I find that a adjustable quality ergonomic chair for the machine is just as important as the height of the sewing table. If I am doing close work I raise the seat so I can have a closer view and the reverse for long straight sewing such as drapery or soft furnishing.

Angela Fassett

I bought a folding table that was adjustable but it was still either to tall or to short. Had my husband drill new holes in the metal leg to the correct height. Works great. This is for my sewing machine.


I don’t understand what you mean regarding elbow height for a sewing table.
Is elbow height when you are sitting in a chair or standing to cut fabric?

I am just beginning to set up a sewing room and to purchase a table for the room.



Both. The table you use for seeing should be at elbow height. The table you use for cutting should be at elbow height.

Waluka Peramuna

Thank for giving these advanced i would like to aware that how to apply these ergonomics applications to sewing industry with heavy working rush.


Great info. Yes.. the height could be a problem if not at the best position for ergonomics.. However, even tables with flexible height would help but not completely eliminate the problems you face.
I saw a sewing table list and recommendation on the link below..Very nice options and suggestion
I personally like The TDM Sewing / Craft Center – Foldable. Because its like a normal table and has some cabinate with it.. after use everything goes…. You can have a lamp on it and totally transformed to another home table.. nice color.. I am looking at buying one.
Julia do you have any suggestion
If you buy a sewing table, you need to measure your height and distance to your elbow and choose the one with approximately this height..
for adjustable ones you hardly get a really perfect ones.. most are usually not very good. At least I have not seen much. also to get into the job.. you really need to get used to a particular height. For sewing table used by more than one person.. then I will recommend adjustable table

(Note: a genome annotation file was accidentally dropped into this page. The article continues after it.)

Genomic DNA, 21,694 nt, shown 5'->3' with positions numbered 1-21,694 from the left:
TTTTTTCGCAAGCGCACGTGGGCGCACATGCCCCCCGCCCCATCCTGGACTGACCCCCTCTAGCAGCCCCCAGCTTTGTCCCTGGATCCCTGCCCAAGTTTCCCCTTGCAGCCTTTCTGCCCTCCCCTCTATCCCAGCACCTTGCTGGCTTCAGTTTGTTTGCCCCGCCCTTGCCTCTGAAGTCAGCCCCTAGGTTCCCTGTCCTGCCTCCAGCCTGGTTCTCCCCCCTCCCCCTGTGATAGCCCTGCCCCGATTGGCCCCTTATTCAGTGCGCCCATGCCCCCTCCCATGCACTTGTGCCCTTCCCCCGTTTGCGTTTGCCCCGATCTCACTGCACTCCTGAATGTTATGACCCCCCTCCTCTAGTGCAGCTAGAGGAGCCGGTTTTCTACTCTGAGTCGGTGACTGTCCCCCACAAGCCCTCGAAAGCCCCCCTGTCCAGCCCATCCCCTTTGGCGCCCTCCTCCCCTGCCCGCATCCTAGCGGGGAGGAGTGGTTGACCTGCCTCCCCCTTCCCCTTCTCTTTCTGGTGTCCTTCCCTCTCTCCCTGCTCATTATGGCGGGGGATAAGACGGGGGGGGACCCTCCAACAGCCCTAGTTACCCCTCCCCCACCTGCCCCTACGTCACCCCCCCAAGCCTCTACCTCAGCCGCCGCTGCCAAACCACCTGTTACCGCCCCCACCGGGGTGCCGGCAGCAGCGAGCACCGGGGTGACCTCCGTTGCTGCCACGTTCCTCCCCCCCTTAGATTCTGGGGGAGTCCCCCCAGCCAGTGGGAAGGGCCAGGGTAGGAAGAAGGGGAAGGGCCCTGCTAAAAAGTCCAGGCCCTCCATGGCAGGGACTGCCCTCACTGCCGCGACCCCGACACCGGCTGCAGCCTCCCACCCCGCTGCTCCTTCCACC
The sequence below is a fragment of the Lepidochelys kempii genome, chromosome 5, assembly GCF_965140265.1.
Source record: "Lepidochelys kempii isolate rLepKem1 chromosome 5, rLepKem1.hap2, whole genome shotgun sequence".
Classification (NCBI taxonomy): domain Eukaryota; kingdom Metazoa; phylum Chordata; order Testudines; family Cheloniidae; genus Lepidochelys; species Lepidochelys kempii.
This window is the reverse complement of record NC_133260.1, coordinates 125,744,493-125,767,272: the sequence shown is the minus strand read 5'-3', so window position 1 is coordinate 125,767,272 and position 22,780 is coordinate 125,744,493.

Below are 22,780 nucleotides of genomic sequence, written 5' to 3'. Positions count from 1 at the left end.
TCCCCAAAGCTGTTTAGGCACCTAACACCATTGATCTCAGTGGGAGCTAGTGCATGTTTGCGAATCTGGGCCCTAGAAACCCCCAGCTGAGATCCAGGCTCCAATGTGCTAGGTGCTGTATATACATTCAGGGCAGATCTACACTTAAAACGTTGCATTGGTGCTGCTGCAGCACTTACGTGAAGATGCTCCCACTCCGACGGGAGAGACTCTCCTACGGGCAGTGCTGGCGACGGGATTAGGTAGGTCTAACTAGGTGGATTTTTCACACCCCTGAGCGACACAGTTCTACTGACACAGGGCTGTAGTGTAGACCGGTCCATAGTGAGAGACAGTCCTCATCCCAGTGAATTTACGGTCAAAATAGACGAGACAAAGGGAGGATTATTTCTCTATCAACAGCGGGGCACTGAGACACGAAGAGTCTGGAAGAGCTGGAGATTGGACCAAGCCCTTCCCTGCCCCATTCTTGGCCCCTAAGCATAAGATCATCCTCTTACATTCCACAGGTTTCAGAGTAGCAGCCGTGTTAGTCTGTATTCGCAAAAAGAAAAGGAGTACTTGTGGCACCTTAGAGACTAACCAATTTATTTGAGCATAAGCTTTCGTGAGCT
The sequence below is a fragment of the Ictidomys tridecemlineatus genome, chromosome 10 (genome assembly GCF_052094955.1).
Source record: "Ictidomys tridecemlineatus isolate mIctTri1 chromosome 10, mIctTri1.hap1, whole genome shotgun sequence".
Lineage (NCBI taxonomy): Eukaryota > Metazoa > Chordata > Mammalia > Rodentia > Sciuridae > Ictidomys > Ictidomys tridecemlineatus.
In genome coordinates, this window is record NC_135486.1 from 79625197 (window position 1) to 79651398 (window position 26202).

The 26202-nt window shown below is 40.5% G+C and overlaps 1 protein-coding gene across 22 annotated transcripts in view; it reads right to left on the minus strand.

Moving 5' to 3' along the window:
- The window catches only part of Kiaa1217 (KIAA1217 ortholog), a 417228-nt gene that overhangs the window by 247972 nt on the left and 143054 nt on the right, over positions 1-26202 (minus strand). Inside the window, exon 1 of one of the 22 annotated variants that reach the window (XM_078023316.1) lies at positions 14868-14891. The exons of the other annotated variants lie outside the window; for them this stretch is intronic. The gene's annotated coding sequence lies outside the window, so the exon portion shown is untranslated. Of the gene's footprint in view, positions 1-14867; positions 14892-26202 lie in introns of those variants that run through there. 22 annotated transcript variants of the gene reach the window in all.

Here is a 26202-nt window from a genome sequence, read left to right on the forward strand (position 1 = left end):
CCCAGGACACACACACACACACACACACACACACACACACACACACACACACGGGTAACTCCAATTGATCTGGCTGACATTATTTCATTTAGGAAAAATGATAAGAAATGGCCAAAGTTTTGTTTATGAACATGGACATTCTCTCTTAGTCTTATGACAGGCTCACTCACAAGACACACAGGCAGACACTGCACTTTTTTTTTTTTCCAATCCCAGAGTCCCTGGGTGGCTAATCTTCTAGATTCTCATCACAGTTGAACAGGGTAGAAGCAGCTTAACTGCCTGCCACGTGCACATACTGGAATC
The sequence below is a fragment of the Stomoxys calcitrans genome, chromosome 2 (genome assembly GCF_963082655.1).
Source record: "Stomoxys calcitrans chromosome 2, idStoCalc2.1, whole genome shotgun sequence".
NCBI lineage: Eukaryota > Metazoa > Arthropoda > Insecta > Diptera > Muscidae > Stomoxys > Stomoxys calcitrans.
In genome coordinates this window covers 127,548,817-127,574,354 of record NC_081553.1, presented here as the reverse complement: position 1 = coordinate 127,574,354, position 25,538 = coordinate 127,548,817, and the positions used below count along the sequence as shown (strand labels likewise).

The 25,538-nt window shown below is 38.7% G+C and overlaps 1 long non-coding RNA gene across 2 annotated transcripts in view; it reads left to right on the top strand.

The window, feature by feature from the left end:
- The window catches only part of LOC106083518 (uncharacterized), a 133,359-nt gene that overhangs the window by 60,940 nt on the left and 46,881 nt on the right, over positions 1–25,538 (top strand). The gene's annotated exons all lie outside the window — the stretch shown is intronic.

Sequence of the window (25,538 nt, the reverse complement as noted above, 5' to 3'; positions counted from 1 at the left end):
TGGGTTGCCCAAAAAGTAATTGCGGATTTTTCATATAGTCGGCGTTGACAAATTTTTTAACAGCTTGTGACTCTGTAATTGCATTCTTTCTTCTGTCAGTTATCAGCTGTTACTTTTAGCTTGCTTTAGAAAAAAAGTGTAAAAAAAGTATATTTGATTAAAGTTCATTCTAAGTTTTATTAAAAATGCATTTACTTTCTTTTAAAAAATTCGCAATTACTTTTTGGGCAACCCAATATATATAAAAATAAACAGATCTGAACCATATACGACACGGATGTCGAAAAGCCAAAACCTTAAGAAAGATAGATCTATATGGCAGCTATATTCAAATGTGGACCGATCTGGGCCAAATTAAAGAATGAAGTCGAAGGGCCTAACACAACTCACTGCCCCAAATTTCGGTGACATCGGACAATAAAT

but as Julia said.. if you get non adjustable one it could still be worked your desired height

sewing machines

This is great for a beginner, i will refer this to my students as well. thanks

Madison Finch

Thank for giving these advanced i would like to aware that how to apply these ergonomics applications to sewing industry with heavy working rush. What you think about Brother XM2701 ?

Pain in the neck

My table is at about elbow height, but my machine is not floating below the top, so my hands are not at elbow height when sewing. I always assumed it was me hunching down to see what I am doing at such a low position that was causing my problems…as your head puts about 60 lbs of pressure on the shoulders and back when tipped forward (according to my Physical Therapist). However, if your point is that where your hands are positioned when sewing or cutting should be at elbow height, then my table needs to be lowered by the distance between the tabletop and the height of my needle plate. Doesn’t it? I’m looking at my keyboard tray at elbow height…and if I were sewing on it my shoulders would definitely be lifted!


I couldn’t find a high enough chair while my machine was temporarily on the dining room table. Adjustable height desk chairs were too low. Solution was a Boss brand medical stool with back on Amazon for $50. The measurements from seat to floor range from 21”-26”. I can now sit comfortably doing tasks at various table heights!

Max Sayer

I don’t personally know very much about sewing so I wanted to look up some tips. The tip about considering the chair you use was interesting to me. I never really thought about how elbow height can change how effective using the machine would be.

Kids Sewing Machine

I sew about 2 hours at a time and my seat, table and placement of the sewing machine must be perfect in order to avoid any discomfort.

Janet Kapanowski

Can someone tell me if I should be looking down at what I’m sewing? I look parallel to what I’m working and am wondering if that’s why I have problems keeping a consistent 1/4″ seam.